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This ‘illusion of confidence’ extends beyond the classroom and permeates everyday life. In a follow-up study, Dunning and Kruger left the lab and went to a gun range, where they quizzed gun hobbyists about gun safety. Similar to their previous findings, those who answered the fewest questions correctly wildly overestimated their knowledge about firearms. Outside of factual knowledge, though, the Dunning-Kruger effect can also be observed in people’s self-assessment of a myriad of other personal abilities. If you watch any talent show on television today, you will see the shock on the faces of contestants who don’t make it past auditions and are rejected by the judges. While it is almost comical to us, these people are genuinely unaware of how much they have been misled by their illusory superiority.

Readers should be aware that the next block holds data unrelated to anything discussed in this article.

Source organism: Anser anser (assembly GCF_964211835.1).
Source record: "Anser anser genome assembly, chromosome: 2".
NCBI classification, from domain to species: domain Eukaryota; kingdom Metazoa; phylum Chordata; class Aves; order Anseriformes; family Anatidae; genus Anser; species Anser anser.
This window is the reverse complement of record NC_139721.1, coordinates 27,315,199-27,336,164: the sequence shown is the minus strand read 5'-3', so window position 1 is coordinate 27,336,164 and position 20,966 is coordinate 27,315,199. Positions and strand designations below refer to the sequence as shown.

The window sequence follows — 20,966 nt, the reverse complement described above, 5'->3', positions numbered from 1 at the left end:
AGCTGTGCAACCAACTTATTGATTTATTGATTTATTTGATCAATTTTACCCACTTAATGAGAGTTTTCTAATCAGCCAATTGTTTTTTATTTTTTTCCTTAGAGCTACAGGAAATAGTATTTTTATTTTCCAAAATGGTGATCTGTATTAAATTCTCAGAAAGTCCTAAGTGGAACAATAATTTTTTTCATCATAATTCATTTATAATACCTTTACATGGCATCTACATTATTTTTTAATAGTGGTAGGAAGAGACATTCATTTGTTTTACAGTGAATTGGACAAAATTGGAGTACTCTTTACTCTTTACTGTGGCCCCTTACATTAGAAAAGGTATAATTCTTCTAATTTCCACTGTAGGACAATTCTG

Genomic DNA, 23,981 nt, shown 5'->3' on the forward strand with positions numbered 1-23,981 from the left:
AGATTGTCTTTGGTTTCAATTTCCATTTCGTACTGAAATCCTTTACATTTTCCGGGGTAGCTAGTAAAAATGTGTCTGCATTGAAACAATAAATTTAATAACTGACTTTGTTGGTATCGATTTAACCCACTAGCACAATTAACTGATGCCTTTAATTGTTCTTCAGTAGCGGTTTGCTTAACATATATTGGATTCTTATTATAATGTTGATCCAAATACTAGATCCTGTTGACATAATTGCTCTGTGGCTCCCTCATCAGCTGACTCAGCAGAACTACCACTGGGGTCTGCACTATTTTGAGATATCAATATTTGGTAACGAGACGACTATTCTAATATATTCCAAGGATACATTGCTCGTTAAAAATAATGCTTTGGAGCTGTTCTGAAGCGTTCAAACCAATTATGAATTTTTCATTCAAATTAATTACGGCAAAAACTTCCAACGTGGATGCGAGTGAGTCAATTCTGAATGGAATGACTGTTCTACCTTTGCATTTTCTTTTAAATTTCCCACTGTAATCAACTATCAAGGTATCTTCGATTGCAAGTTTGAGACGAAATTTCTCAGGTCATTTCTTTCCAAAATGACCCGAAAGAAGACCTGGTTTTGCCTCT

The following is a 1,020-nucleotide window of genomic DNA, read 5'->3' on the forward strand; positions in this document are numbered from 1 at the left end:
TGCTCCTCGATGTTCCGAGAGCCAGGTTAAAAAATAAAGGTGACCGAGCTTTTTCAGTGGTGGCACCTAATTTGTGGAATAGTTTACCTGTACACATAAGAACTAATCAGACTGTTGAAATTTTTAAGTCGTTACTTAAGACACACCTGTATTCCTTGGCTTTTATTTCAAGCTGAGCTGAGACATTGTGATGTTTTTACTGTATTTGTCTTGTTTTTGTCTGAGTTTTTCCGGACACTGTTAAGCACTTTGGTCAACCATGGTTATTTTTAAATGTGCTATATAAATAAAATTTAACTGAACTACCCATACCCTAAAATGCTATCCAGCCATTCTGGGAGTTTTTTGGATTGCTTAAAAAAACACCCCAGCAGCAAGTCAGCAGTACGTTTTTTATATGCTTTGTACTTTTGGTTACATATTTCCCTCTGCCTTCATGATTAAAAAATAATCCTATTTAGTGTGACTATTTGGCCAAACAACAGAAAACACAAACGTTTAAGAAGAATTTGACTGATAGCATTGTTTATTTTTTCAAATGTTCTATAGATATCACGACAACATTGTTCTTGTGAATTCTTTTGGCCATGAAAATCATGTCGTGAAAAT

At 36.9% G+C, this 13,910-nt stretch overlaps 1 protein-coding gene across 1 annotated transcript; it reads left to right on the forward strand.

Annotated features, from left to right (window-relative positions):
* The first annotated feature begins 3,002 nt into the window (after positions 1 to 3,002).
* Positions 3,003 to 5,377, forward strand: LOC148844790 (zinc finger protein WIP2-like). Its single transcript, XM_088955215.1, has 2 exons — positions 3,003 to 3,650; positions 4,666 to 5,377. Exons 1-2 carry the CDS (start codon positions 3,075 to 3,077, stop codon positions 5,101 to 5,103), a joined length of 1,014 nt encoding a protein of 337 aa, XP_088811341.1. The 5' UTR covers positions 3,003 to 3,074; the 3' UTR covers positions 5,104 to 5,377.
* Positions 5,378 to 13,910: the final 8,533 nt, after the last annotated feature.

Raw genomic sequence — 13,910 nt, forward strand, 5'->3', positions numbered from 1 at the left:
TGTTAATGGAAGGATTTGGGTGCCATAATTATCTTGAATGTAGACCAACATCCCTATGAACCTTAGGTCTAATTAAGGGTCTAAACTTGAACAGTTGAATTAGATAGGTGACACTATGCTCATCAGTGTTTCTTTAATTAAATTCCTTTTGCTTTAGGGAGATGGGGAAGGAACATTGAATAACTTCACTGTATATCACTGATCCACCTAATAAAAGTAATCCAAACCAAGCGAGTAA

Sure, it’s typical for people to overestimate their abilities. One study found that 80 per cent of drivers rate themselves as above average – a statistical impossibility. And similar trends have been found when people rate their relative popularity and cognitive abilities. The problem is that when people are incompetent, not only do they reach wrong conclusions and make unfortunate choices but, also, they are robbed of the ability to realise their mistakes. In a semester-long study of college students, good students could better predict their performance on future exams given feedback about their scores and relative percentile. However, the poorest performers showed no recognition, despite clear and repeated feedback that they were doing badly. Instead of being confused, perplexed or thoughtful about their erroneous ways, incompetent people insist that their ways are correct. As Charles Darwin wrote in The Descent of Man (1871): ‘Ignorance more frequently begets confidence than does knowledge.’